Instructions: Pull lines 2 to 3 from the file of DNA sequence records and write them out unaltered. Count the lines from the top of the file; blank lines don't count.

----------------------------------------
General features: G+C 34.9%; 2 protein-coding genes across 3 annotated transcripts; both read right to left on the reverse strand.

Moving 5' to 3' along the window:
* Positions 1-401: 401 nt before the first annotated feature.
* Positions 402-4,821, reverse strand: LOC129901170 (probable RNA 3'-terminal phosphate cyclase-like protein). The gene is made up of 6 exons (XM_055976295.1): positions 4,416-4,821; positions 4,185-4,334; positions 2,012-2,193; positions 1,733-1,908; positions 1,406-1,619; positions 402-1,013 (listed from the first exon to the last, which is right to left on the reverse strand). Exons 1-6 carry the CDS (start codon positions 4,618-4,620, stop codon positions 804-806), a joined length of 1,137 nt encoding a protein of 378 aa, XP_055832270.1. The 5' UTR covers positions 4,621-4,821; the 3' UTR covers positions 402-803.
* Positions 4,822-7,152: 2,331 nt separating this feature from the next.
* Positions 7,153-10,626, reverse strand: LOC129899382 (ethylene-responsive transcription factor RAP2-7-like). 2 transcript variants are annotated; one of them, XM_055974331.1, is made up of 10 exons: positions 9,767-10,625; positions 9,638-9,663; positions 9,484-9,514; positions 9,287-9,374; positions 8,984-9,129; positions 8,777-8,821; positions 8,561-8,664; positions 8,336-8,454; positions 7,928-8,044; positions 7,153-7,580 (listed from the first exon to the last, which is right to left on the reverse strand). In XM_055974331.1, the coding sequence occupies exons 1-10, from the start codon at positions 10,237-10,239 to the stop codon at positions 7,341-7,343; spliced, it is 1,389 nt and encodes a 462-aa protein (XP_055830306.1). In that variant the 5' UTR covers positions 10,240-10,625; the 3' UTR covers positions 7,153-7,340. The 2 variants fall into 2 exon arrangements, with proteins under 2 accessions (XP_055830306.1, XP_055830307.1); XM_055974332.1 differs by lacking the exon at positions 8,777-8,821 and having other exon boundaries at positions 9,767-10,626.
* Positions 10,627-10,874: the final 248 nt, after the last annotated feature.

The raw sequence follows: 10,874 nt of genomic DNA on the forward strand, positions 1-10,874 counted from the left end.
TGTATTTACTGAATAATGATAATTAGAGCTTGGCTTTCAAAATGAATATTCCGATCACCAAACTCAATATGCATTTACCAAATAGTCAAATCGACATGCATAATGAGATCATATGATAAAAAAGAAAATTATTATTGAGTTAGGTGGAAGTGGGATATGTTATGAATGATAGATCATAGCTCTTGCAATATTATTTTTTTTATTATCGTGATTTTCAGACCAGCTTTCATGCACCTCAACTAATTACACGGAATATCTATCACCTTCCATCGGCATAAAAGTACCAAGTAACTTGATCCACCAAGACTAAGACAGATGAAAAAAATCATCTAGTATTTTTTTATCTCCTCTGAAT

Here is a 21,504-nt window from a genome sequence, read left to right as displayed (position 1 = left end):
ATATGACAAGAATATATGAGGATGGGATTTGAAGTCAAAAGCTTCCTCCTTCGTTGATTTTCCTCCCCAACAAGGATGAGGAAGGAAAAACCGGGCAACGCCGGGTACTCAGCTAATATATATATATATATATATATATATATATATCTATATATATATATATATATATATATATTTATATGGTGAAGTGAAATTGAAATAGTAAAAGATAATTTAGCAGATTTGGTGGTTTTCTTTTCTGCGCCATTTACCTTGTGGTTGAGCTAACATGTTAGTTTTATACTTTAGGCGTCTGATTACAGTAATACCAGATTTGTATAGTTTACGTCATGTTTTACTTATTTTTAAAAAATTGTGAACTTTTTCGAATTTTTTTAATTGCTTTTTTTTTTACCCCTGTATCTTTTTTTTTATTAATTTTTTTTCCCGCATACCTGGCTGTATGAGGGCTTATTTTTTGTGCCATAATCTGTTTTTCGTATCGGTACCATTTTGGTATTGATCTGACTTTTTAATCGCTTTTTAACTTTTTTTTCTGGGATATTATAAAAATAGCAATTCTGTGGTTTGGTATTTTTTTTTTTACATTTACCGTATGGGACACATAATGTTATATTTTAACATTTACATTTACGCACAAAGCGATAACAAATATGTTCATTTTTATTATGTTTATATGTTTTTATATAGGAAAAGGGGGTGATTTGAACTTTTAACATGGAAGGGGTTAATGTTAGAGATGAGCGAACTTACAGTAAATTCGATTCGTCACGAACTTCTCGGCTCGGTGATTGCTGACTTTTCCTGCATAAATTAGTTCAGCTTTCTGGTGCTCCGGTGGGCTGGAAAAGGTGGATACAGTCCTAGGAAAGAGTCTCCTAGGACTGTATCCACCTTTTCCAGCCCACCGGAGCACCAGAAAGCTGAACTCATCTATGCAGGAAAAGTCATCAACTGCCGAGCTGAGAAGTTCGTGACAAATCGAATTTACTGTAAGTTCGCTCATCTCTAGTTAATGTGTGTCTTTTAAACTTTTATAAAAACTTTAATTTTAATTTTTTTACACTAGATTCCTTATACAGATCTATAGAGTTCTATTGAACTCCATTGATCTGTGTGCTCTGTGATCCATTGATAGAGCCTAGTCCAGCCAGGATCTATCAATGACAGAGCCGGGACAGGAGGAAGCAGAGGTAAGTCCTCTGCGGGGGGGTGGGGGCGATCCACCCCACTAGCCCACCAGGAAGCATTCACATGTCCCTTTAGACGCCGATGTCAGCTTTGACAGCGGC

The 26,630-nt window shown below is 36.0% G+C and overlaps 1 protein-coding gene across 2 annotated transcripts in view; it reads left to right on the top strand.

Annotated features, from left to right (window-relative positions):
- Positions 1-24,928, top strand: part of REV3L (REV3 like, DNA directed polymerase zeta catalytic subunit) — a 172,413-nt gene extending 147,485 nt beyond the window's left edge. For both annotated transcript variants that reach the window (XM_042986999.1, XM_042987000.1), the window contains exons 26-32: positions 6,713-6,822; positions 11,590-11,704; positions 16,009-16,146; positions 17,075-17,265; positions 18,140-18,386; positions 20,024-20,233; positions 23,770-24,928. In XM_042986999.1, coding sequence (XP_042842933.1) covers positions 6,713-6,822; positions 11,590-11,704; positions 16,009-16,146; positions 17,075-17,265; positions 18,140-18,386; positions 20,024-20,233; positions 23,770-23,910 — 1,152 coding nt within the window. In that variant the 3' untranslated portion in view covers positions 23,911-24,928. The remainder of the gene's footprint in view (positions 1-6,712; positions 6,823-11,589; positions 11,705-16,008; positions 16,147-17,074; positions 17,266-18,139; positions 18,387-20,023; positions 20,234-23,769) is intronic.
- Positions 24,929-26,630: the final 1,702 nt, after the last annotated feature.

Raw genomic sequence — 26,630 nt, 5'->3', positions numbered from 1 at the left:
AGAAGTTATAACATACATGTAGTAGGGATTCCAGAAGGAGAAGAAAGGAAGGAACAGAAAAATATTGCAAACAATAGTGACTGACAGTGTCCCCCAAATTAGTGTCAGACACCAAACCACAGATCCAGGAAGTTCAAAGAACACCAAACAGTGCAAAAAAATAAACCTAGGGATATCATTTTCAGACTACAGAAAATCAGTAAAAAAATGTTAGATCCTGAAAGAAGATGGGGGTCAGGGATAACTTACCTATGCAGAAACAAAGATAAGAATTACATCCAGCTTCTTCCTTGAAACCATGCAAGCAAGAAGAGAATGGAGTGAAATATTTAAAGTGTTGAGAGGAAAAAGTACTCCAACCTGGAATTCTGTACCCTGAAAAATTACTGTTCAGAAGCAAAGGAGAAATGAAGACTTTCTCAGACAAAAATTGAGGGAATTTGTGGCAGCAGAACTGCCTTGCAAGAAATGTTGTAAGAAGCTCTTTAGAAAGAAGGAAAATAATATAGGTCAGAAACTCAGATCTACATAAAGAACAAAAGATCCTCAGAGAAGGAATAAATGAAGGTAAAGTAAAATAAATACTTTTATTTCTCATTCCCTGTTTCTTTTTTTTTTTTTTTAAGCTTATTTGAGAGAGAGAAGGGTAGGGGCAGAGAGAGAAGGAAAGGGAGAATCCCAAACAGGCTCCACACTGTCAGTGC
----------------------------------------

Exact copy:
Moving 5' to 3' along the window:
* Positions 1-401: 401 nt before the first annotated feature.